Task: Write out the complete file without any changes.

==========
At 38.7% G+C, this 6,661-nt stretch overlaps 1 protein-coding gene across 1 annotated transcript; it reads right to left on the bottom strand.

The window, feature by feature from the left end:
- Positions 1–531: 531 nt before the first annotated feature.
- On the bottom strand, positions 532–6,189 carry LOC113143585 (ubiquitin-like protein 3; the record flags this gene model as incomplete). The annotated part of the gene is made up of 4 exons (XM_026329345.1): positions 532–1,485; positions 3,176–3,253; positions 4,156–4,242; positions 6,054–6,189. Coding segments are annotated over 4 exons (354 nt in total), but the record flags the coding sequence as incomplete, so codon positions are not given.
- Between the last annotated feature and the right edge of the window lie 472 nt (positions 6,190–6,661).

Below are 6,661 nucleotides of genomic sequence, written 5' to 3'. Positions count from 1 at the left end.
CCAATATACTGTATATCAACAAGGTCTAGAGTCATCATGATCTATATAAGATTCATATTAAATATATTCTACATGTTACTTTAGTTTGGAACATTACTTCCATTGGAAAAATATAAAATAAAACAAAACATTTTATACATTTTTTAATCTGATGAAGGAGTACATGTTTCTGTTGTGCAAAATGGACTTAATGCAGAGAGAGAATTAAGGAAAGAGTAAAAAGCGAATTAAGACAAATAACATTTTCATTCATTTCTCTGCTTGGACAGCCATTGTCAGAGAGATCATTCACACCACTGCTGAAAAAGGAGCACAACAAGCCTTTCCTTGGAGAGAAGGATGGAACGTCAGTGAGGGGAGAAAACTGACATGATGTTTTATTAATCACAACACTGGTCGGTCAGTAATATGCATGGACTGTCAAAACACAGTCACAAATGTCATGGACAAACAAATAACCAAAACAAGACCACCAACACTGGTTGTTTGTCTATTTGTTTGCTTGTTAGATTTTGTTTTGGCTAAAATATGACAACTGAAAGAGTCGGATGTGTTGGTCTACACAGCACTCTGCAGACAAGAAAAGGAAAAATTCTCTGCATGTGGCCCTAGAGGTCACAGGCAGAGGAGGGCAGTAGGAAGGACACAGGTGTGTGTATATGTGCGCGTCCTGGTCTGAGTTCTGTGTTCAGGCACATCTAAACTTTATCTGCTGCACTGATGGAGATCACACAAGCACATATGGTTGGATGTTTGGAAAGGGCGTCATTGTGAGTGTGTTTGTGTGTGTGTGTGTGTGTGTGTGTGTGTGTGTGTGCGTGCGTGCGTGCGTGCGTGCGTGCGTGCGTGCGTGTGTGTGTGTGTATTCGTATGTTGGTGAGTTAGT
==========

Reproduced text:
At 38.7% G+C, this 6,661-nt stretch overlaps 1 protein-coding gene across 1 annotated transcript; it reads right to left on the bottom strand.

The window, feature by feature from the left end:
- Positions 1–531: 531 nt before the first annotated feature.
- On the bottom strand, positions 532–6,189 carry LOC113143585 (ubiquitin-like protein 3; the record flags this gene model as incomplete). The annotated part of the gene is made up of 4 exons (XM_026329345.1): positions 532–1,485; positions 3,176–3,253; positions 4,156–4,242; positions 6,054–6,189. Coding segments are annotated over 4 exons (354 nt in total), but the record flags the coding sequence as incomplete, so codon positions are not given.
- Between the last annotated feature and the right edge of the window lie 472 nt (positions 6,190–6,661).

Below are 6,661 nucleotides of genomic sequence, written 5' to 3'. Positions count from 1 at the left end.
CCAATATACTGTATATCAACAAGGTCTAGAGTCATCATGATCTATATAAGATTCATATTAAATATATTCTACATGTTACTTTAGTTTGGAACATTACTTCCATTGGAAAAATATAAAATAAAACAAAACATTTTATACATTTTTTAATCTGATGAAGGAGTACATGTTTCTGTTGTGCAAAATGGACTTAATGCAGAGAGAGAATTAAGGAAAGAGTAAAAAGCGAATTAAGACAAATAACATTTTCATTCATTTCTCTGCTTGGACAGCCATTGTCAGAGAGATCATTCACACCACTGCTGAAAAAGGAGCACAACAAGCCTTTCCTTGGAGAGAAGGATGGAACGTCAGTGAGGGGAGAAAACTGACATGATGTTTTATTAATCACAACACTGGTCGGTCAGTAATATGCATGGACTGTCAAAACACAGTCACAAATGTCATGGACAAACAAATAACCAAAACAAGACCACCAACACTGGTTGTTTGTCTATTTGTTTGCTTGTTAGATTTTGTTTTGGCTAAAATATGACAACTGAAAGAGTCGGATGTGTTGGTCTACACAGCACTCTGCAGACAAGAAAAGGAAAAATTCTCTGCATGTGGCCCTAGAGGTCACAGGCAGAGGAGGGCAGTAGGAAGGACACAGGTGTGTGTATATGTGCGCGTCCTGGTCTGAGTTCTGTGTTCAGGCACATCTAAACTTTATCTGCTGCACTGATGGAGATCACACAAGCACATATGGTTGGATGTTTGGAAAGGGCGTCATTGTGAGTGTGTTTGTGTGTGTGTGTGTGTGTGTGTGTGTGTGTGTGTGCGTGCGTGCGTGCGTGCGTGCGTGCGTGCGTGCGTGTGTGTGTGTGTATTCGTATGTTGGTGAGTTAGT